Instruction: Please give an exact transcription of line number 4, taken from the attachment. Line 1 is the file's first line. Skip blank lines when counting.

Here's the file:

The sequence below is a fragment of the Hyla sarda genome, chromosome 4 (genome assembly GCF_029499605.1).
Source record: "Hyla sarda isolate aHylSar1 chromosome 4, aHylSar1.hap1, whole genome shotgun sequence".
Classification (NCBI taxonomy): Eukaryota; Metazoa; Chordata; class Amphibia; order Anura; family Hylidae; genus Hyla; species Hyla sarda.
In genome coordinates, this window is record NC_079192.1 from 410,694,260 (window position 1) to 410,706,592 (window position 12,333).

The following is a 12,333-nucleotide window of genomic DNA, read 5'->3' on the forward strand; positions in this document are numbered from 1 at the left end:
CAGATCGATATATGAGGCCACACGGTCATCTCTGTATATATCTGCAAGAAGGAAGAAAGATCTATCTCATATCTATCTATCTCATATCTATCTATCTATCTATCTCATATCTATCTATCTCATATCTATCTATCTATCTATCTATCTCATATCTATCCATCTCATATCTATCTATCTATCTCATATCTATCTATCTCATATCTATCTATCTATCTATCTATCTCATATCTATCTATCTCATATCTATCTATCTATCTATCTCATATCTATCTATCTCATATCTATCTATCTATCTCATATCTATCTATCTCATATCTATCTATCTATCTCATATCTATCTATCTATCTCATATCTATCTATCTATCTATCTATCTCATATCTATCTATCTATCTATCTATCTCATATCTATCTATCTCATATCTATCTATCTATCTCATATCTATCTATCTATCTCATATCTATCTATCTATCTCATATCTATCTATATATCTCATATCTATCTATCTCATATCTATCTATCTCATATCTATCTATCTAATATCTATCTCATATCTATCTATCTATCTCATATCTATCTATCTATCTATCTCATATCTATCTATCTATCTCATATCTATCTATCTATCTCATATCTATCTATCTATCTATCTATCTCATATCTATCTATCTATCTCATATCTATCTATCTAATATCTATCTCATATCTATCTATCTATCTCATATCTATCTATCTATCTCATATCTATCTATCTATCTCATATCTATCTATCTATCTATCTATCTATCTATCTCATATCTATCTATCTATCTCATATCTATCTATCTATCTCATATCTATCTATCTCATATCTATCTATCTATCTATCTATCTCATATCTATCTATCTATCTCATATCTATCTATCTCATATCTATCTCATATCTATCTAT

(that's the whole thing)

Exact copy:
In genome coordinates, this window is record NC_079192.1 from 410,694,260 (window position 1) to 410,706,592 (window position 12,333).